Is This Rape Culture?

24 Jun


I’d seen this image pop up a few times on my Facebook feed, but it wasn’t until the super-popular website PostSecret shared it on their page that I really sat up and took notice. Or rather, it wasn’t until someone commented saying that this shirt promoted rape culture, and a friend asked me if I agreed with that statement, that I really gave it much thought beyond the usual oh great, more “hilarious” misogyny.

But you know what? After taking some time to think about it, I realized that I agreed with the PostSecret commenter. This shirt is really pretty gross. This shirt promotes some very problematic ideas about women and how they relate to men. This shirt implies that male violence, both sexual and physical, is the societal norm.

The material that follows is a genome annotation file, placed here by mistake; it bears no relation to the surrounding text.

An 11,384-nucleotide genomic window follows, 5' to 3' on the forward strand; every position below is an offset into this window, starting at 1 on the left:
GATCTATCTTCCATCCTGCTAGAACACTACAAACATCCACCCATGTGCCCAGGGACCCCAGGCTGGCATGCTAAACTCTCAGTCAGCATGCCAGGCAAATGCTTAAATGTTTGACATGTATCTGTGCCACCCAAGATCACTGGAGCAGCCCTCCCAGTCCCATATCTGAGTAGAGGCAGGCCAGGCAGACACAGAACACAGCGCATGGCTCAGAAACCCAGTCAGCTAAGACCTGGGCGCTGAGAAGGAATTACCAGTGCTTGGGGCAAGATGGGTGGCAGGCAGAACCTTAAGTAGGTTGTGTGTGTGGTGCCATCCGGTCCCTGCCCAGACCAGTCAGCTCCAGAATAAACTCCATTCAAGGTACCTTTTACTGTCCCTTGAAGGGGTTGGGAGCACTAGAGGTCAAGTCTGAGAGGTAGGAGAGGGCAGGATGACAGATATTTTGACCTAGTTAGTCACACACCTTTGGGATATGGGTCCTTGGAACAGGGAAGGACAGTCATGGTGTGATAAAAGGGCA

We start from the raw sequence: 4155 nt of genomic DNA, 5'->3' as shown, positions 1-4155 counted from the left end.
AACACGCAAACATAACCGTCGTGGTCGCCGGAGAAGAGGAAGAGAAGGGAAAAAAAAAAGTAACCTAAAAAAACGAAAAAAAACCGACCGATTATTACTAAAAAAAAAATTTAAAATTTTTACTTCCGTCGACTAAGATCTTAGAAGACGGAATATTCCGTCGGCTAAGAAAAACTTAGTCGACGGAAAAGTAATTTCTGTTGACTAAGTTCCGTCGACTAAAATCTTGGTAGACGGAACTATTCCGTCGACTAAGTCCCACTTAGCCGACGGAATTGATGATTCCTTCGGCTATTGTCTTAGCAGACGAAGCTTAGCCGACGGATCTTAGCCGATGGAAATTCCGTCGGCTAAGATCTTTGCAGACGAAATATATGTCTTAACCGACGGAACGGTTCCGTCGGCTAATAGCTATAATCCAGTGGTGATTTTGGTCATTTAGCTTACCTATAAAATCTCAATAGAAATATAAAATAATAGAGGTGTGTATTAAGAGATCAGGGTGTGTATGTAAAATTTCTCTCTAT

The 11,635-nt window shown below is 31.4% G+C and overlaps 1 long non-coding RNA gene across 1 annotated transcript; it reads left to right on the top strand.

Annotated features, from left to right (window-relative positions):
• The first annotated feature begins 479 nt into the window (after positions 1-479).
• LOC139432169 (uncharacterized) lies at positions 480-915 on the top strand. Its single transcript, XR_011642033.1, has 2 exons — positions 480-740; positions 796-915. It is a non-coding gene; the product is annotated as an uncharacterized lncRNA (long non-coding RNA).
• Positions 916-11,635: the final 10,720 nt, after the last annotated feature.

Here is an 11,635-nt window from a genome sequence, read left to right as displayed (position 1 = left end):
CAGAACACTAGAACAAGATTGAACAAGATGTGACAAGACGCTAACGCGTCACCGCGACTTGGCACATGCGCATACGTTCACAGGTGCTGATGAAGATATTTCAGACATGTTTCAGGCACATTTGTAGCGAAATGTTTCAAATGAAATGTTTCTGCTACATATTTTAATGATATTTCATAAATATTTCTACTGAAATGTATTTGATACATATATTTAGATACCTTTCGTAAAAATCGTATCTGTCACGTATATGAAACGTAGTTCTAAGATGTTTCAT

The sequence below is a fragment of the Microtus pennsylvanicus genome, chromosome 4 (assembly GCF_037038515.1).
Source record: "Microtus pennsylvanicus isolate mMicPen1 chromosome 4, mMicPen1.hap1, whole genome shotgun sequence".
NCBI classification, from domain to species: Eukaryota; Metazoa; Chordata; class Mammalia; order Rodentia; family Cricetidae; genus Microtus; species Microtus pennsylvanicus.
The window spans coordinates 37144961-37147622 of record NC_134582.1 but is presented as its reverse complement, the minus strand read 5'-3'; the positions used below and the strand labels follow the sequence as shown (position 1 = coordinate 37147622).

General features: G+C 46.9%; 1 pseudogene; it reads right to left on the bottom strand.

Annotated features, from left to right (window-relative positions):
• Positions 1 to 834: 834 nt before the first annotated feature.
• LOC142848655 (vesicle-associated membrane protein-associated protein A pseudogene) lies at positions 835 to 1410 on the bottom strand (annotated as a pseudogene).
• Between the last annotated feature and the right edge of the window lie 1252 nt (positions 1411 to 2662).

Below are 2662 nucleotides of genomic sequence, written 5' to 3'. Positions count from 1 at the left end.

This shirt is rape culture.

Now, I’m not saying that this shirt promotes rape, or is encouraging anyone to go out and commit sexual assault. In fact, at first glance, the shirt’s message is pretty benign, right? I mean, it’s all about a dad protecting his daughter, and even if that idea is badly executed, well, the sentiment behind it is still admirable, isn’t it?

Except that it’s not.

The problem is that the real, underlying sentiment here is that the daughter is a man’s possession, not a person. She’s either her father’s “princess” or her boyfriend’s “conquest.” It’s clear that the daughter’s wants and desires mean nothing to her father – he says that he will dislike anyone that she dates simply because they are dating his daughter. It doesn’t matter whether this boyfriend (since the shirt is operating off the assumption that the daughter is cisgender and heterosexual) is a nice guy, whether he treats the daughter well, or even whether the daughter loves him – the father will still dislike him, based on the simple fact that this teenage boy wants to be physically close to his daughter.